Wednesday, July 24, 2019

New Fund Would Help Mitigate Disasters Along Mississippi River

Posted By on Wed, Jul 24, 2019 at 1:32 PM

Mayor Rick Eberlin of Grafton, Illinois pilots a boat full of media during a press tour of flooded areas of his city. - MISSISSIPPI RIVER CITIES & TOWNS INITIATIVE
  • Mississippi River Cities & Towns Initiative
  • Mayor Rick Eberlin of Grafton, Illinois pilots a boat full of media during a press tour of flooded areas of his city.

This year has been the longest and largest flood season for the entire 31-state Mississippi River Basin, and leaders there want new tools to help them mitigate flood disasters and more.

Mayors in the Mississippi River Valley estimate disaster-related losses in their cities are above $2 billion. The flooding, for example, has damaged homes, temporarily displaced families, and delayed farmers’ planting at record levels, according to the Mississippi River Cities & Towns Initiative (MRCTI).

Check out MRCTI's full report on flooding here:

Cities along the river also need to be prepared for wildfires, earthquakes, storm surge, chemical spills, and more, the group said Wednesday.

click to enlarge Satellite image shows the Mississippi River swelling below Memphis. - MISSISSIPPI RIVER CITIES & TOWNS INITIATIVE
  • Mississippi River Cities & Towns Initiative
  • Satellite image shows the Mississippi River swelling below Memphis.

The group says it needs access to funds to allow their cities to clean up disasters and help prevent them in the future. A new bill introduced Wednesday could give it to them. The Resilience Revolving Loan Fund (RRF) Act was filed by U.S. Reps. Angie Craig (D-Minnesota) and Rodney Davis (R-Illinois).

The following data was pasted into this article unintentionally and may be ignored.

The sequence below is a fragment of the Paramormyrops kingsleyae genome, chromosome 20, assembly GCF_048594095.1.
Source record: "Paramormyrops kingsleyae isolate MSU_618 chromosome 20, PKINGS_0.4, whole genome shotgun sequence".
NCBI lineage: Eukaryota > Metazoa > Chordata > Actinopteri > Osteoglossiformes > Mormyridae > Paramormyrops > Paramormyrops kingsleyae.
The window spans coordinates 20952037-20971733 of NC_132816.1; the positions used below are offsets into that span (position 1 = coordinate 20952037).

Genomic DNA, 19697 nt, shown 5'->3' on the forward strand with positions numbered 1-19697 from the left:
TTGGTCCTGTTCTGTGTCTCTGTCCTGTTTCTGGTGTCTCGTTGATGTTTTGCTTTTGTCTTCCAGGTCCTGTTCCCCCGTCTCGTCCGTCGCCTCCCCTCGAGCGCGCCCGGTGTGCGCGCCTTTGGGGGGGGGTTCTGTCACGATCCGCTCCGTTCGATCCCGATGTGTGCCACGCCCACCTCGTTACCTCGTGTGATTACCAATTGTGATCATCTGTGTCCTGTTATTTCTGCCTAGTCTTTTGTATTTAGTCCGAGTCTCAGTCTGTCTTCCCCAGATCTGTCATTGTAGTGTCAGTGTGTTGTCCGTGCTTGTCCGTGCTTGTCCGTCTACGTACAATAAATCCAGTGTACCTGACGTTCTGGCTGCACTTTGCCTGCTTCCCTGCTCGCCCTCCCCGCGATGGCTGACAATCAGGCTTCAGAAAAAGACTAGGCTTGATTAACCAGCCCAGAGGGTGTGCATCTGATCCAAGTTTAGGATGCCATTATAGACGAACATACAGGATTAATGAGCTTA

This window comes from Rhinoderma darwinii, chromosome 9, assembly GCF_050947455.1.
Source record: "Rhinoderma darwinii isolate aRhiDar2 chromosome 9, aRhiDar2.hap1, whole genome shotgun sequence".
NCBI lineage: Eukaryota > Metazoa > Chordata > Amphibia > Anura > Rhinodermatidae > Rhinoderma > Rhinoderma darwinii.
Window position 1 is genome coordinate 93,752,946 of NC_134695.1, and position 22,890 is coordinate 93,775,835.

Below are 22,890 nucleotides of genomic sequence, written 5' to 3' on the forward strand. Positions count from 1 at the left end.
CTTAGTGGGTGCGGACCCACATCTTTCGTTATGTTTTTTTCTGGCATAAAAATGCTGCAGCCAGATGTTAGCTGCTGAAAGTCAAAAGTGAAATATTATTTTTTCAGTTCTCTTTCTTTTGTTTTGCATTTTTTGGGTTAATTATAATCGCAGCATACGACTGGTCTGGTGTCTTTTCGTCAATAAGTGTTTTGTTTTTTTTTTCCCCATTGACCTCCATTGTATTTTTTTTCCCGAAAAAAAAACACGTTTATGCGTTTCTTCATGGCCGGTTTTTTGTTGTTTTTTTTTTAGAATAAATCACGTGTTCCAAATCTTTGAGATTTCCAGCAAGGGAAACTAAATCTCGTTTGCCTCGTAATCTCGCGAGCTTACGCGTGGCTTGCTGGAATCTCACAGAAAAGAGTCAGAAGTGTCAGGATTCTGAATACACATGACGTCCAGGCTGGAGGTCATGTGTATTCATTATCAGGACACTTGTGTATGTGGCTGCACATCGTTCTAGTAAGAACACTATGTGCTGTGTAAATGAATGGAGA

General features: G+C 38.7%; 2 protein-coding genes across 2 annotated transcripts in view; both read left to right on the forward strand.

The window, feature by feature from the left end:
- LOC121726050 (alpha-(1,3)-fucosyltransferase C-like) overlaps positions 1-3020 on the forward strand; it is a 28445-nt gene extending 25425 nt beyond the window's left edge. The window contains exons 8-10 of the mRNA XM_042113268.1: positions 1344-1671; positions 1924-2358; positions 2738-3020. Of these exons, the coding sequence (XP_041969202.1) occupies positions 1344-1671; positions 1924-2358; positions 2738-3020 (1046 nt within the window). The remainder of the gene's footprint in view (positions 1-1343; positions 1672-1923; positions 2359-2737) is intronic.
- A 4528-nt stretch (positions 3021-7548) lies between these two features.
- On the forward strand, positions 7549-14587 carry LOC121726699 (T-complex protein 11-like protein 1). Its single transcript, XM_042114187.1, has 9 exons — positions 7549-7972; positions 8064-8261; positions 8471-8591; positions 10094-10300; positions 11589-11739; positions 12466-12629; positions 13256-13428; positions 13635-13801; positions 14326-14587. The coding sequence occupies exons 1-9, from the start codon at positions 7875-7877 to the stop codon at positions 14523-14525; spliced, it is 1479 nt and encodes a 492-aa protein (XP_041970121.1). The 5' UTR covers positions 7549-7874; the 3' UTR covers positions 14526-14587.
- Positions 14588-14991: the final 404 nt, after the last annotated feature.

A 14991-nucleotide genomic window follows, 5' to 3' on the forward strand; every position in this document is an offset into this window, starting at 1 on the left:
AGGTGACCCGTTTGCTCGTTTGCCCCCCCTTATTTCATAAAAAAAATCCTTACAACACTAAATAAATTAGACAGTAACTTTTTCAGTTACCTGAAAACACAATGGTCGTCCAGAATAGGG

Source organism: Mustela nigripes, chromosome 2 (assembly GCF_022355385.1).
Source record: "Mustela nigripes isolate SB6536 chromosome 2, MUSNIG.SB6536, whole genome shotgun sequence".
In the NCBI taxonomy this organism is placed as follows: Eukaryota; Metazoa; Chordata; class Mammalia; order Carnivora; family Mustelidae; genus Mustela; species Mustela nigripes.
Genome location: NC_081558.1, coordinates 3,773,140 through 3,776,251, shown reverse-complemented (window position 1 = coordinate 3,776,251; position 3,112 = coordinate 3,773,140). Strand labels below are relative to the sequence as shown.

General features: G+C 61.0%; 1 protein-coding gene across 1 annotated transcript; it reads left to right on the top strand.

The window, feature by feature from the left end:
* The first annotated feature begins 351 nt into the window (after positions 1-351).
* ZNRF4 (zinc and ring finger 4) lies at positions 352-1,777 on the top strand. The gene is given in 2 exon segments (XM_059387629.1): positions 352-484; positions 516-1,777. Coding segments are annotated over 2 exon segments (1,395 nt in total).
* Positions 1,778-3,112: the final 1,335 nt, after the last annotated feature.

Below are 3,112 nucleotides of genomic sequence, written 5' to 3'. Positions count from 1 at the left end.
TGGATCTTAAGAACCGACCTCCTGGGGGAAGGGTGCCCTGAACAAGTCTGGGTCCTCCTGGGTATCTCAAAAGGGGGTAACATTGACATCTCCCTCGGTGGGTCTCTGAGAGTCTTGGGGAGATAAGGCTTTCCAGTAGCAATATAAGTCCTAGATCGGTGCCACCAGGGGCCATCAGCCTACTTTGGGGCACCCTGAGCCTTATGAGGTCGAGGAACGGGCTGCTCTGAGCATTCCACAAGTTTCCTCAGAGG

“From the drought of 2012 to the excessive heatwave that gripped our area last week, Iowa has seen several multi-century events stack up and worsen over the past few years,” said Mayor Frank Klipsch of Davenport, Iowa. “We need solutions to these impacts that are different than the same old conventional approach — we need real innovation. The RRF provides a new tool to help us prepare.”
Clarksville, Missouri uses temporary flood structures to save their downtown as the Mississippi River moves up Main Street. - MISSISSIPPI RIVER CITIES & TOWNS INITIATIVE
  • Mississippi River Cities & Towns Initiative
  • Clarksville, Missouri uses temporary flood structures to save their downtown as the Mississippi River moves up Main Street.
Red Wing, Minnesota Mayor Sean Dowse called the fund “good fiscal policy.” He said taxpayers get a $6 return for every $1 invested in disaster-resilience programs and mitigation efforts.



Greenville, Mississippi Mayor Errick Simmons said the “Delta has been flood-fighting nonstop for nearly nine months.”

“If we are going to preserve and enhance our economy, we will need to achieve real resilience,” Simmons said. “Some of the most vulnerable communities to climate risk are in the South. Alleviating vulnerability means no longer approaching solutions just inside our backyard, but at regional and corridor scale.”

click to enlarge Satellite image shows the Mississippi River swelling near St. Louis. - MISSISSIPPI RIVER CITIES & TOWNS INITIATIVE
  • Mississippi River Cities & Towns Initiative
  • Satellite image shows the Mississippi River swelling near St. Louis.

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